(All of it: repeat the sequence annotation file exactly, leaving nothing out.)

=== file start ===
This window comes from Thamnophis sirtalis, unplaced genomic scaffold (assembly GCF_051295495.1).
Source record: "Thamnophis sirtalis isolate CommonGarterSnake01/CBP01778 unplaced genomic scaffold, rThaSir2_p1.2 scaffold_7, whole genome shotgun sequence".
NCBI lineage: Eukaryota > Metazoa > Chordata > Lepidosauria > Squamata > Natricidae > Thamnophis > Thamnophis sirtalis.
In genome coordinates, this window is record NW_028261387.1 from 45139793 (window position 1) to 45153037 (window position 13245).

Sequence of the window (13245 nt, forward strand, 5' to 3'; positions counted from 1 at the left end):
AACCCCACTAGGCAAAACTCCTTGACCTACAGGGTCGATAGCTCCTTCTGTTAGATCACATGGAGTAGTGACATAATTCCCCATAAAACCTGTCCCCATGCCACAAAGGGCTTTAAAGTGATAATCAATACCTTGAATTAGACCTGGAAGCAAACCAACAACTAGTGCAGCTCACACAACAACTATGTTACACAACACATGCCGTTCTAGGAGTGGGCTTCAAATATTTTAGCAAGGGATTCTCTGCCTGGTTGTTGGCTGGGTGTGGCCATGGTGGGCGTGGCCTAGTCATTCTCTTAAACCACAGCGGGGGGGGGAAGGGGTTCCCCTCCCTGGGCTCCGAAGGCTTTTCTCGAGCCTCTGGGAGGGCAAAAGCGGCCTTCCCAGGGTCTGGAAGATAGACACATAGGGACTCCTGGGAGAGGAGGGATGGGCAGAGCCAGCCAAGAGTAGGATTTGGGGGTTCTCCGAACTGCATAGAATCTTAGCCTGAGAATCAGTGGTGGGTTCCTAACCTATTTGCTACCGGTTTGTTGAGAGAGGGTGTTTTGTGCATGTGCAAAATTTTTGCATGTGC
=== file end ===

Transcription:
This window comes from Thamnophis sirtalis, unplaced genomic scaffold (assembly GCF_051295495.1).
Source record: "Thamnophis sirtalis isolate CommonGarterSnake01/CBP01778 unplaced genomic scaffold, rThaSir2_p1.2 scaffold_7, whole genome shotgun sequence".
NCBI lineage: Eukaryota > Metazoa > Chordata > Lepidosauria > Squamata > Natricidae > Thamnophis > Thamnophis sirtalis.
In genome coordinates, this window is record NW_028261387.1 from 45139793 (window position 1) to 45153037 (window position 13245).

Sequence of the window (13245 nt, forward strand, 5' to 3'; positions counted from 1 at the left end):
AACCCCACTAGGCAAAACTCCTTGACCTACAGGGTCGATAGCTCCTTCTGTTAGATCACATGGAGTAGTGACATAATTCCCCATAAAACCTGTCCCCATGCCACAAAGGGCTTTAAAGTGATAATCAATACCTTGAATTAGACCTGGAAGCAAACCAACAACTAGTGCAGCTCACACAACAACTATGTTACACAACACATGCCGTTCTAGGAGTGGGCTTCAAATATTTTAGCAAGGGATTCTCTGCCTGGTTGTTGGCTGGGTGTGGCCATGGTGGGCGTGGCCTAGTCATTCTCTTAAACCACAGCGGGGGGGGGAAGGGGTTCCCCTCCCTGGGCTCCGAAGGCTTTTCTCGAGCCTCTGGGAGGGCAAAAGCGGCCTTCCCAGGGTCTGGAAGATAGACACATAGGGACTCCTGGGAGAGGAGGGATGGGCAGAGCCAGCCAAGAGTAGGATTTGGGGGTTCTCCGAACTGCATAGAATCTTAGCCTGAGAATCAGTGGTGGGTTCCTAACCTATTTGCTACCGGTTTGTTGAGAGAGGGTGTTTTGTGCATGTGCAAAATTTTTGCATGTGC